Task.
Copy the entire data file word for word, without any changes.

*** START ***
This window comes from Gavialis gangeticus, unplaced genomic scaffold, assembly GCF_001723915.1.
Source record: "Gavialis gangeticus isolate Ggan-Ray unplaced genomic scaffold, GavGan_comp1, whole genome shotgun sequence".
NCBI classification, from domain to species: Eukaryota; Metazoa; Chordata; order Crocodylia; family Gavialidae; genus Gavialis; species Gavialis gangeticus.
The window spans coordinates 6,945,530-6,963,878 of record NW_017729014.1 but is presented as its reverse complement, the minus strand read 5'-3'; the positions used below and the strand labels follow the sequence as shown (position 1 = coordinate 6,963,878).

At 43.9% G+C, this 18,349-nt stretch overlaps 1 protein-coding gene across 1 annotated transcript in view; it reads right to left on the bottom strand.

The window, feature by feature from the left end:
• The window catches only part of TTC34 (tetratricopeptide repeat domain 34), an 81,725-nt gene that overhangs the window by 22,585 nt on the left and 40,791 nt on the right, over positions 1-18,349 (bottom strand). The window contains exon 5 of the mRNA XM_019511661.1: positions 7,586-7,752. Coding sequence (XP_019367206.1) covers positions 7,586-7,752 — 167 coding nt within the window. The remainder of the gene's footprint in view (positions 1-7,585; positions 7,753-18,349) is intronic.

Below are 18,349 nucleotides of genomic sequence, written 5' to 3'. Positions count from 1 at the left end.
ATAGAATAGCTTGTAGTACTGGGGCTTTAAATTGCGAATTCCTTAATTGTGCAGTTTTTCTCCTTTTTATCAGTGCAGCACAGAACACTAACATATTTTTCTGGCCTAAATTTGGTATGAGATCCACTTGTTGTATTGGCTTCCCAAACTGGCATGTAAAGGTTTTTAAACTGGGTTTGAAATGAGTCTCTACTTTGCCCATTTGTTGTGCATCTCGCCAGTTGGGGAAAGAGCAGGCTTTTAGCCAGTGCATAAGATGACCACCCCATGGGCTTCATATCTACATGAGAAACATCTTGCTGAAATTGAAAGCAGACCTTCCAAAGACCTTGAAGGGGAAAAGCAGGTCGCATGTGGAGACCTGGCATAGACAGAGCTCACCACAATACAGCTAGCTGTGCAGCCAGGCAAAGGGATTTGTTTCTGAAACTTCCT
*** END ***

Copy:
This window comes from Gavialis gangeticus, unplaced genomic scaffold, assembly GCF_001723915.1.
Source record: "Gavialis gangeticus isolate Ggan-Ray unplaced genomic scaffold, GavGan_comp1, whole genome shotgun sequence".
NCBI classification, from domain to species: Eukaryota; Metazoa; Chordata; order Crocodylia; family Gavialidae; genus Gavialis; species Gavialis gangeticus.
The window spans coordinates 6,945,530-6,963,878 of record NW_017729014.1 but is presented as its reverse complement, the minus strand read 5'-3'; the positions used below and the strand labels follow the sequence as shown (position 1 = coordinate 6,963,878).

At 43.9% G+C, this 18,349-nt stretch overlaps 1 protein-coding gene across 1 annotated transcript in view; it reads right to left on the bottom strand.

The window, feature by feature from the left end:
• The window catches only part of TTC34 (tetratricopeptide repeat domain 34), an 81,725-nt gene that overhangs the window by 22,585 nt on the left and 40,791 nt on the right, over positions 1-18,349 (bottom strand). The window contains exon 5 of the mRNA XM_019511661.1: positions 7,586-7,752. Coding sequence (XP_019367206.1) covers positions 7,586-7,752 — 167 coding nt within the window. The remainder of the gene's footprint in view (positions 1-7,585; positions 7,753-18,349) is intronic.

Below are 18,349 nucleotides of genomic sequence, written 5' to 3'. Positions count from 1 at the left end.
ATAGAATAGCTTGTAGTACTGGGGCTTTAAATTGCGAATTCCTTAATTGTGCAGTTTTTCTCCTTTTTATCAGTGCAGCACAGAACACTAACATATTTTTCTGGCCTAAATTTGGTATGAGATCCACTTGTTGTATTGGCTTCCCAAACTGGCATGTAAAGGTTTTTAAACTGGGTTTGAAATGAGTCTCTACTTTGCCCATTTGTTGTGCATCTCGCCAGTTGGGGAAAGAGCAGGCTTTTAGCCAGTGCATAAGATGACCACCCCATGGGCTTCATATCTACATGAGAAACATCTTGCTGAAATTGAAAGCAGACCTTCCAAAGACCTTGAAGGGGAAAAGCAGGTCGCATGTGGAGACCTGGCATAGACAGAGCTCACCACAATACAGCTAGCTGTGCAGCCAGGCAAAGGGATTTGTTTCTGAAACTTCCT